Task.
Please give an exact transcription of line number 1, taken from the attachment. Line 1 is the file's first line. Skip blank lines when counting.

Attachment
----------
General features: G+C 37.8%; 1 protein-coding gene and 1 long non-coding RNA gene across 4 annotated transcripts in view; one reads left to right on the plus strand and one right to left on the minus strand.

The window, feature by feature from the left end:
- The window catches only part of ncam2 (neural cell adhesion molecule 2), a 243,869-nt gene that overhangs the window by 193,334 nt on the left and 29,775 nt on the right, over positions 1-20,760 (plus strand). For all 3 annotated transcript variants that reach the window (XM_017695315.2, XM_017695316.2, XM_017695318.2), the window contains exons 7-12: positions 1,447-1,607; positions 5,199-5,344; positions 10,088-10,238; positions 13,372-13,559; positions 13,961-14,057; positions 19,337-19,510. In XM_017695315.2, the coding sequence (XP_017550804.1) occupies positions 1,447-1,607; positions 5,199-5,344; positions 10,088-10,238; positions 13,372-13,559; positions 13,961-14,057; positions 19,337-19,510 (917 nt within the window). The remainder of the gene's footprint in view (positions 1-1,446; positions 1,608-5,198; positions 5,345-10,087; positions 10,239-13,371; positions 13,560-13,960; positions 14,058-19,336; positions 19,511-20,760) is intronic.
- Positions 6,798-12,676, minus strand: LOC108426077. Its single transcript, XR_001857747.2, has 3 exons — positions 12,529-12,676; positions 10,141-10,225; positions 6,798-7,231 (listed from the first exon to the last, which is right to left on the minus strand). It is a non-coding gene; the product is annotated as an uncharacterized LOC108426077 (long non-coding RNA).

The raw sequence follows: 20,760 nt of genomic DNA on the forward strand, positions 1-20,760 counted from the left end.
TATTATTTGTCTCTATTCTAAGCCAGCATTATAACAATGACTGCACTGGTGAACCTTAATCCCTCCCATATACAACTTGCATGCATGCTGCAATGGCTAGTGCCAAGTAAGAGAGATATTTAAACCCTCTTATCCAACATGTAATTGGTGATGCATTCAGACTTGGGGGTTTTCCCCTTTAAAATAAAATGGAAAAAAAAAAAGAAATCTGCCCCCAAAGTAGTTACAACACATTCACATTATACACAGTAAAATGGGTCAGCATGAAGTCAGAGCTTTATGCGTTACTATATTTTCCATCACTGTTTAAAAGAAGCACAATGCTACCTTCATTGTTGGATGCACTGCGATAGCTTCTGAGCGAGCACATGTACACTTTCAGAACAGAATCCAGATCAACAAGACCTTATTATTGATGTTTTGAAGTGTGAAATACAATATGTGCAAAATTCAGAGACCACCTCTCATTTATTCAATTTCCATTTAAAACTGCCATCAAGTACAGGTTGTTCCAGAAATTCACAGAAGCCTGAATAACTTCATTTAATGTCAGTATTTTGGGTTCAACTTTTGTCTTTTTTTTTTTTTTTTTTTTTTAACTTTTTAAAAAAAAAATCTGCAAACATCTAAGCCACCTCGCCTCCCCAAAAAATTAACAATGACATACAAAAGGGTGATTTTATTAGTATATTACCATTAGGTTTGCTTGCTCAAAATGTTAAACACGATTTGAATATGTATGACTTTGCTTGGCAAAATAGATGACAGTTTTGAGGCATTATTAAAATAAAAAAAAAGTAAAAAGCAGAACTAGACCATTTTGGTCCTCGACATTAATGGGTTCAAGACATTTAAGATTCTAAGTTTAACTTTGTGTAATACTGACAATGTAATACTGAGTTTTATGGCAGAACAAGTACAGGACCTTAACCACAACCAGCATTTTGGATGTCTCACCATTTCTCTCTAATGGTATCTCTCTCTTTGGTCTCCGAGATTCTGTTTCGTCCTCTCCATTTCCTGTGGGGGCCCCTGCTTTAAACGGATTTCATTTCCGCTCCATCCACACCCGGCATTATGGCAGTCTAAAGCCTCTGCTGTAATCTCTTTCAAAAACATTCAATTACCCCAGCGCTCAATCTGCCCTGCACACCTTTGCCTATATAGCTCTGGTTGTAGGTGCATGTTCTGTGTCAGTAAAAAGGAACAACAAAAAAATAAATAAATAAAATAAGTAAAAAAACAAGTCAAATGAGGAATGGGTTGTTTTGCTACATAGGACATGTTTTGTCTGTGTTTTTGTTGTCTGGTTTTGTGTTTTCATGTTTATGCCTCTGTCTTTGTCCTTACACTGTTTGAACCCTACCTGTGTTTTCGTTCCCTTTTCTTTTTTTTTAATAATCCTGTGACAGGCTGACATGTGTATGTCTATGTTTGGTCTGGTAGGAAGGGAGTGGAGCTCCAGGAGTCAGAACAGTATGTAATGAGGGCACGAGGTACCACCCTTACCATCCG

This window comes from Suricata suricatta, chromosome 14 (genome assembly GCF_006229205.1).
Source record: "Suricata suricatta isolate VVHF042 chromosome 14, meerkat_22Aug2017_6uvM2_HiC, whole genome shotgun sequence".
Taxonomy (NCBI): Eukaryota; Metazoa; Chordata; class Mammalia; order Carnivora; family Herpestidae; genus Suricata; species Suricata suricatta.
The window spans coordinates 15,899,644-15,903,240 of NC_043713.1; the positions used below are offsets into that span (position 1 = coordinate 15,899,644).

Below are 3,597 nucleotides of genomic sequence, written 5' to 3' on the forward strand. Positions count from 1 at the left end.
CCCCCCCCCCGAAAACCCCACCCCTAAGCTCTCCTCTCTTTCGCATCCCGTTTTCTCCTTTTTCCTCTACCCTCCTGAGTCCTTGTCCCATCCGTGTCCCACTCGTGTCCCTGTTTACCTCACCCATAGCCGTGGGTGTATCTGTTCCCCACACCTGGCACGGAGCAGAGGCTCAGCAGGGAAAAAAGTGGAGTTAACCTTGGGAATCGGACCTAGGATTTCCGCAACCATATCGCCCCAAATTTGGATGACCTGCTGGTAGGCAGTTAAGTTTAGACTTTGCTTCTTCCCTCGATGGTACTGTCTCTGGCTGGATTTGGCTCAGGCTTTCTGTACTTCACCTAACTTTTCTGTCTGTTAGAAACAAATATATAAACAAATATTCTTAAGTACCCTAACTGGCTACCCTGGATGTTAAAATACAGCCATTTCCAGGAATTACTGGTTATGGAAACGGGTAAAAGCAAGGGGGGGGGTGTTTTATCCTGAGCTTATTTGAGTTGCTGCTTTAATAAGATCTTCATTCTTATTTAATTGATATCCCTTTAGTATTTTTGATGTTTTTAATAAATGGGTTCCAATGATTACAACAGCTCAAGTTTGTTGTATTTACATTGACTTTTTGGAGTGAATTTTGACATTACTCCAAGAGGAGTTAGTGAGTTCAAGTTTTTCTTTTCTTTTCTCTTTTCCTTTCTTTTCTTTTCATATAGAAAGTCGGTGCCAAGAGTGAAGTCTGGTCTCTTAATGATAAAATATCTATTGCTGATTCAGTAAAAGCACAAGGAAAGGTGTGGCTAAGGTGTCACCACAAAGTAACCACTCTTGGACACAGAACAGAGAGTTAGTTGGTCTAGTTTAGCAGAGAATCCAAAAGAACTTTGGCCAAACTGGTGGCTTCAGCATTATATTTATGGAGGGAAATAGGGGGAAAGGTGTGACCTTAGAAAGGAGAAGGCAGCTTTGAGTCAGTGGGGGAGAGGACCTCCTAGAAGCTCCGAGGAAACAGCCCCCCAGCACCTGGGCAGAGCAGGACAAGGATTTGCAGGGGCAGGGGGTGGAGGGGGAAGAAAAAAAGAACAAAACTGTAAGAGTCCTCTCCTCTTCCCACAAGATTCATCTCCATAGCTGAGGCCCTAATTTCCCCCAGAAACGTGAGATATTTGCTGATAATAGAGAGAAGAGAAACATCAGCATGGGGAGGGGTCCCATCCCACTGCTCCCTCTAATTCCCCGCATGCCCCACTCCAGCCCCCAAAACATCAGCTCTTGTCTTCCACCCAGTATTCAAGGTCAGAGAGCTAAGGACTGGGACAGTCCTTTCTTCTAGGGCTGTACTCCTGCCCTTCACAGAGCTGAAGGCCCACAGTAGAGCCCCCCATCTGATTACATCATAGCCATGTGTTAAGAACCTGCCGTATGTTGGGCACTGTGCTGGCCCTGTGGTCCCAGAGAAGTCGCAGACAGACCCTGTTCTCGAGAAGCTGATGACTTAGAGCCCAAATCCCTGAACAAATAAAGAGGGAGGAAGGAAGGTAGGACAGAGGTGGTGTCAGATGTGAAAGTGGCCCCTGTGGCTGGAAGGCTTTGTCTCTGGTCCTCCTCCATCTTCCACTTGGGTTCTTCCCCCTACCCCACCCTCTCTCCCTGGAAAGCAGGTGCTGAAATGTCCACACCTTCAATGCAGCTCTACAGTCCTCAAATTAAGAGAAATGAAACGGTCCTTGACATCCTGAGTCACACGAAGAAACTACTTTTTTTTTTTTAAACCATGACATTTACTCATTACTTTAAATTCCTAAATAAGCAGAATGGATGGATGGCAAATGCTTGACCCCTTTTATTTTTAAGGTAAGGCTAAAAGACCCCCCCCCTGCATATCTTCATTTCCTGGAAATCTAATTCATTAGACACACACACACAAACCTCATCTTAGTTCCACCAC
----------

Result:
General features: G+C 37.8%; 1 protein-coding gene and 1 long non-coding RNA gene across 4 annotated transcripts in view; one reads left to right on the plus strand and one right to left on the minus strand.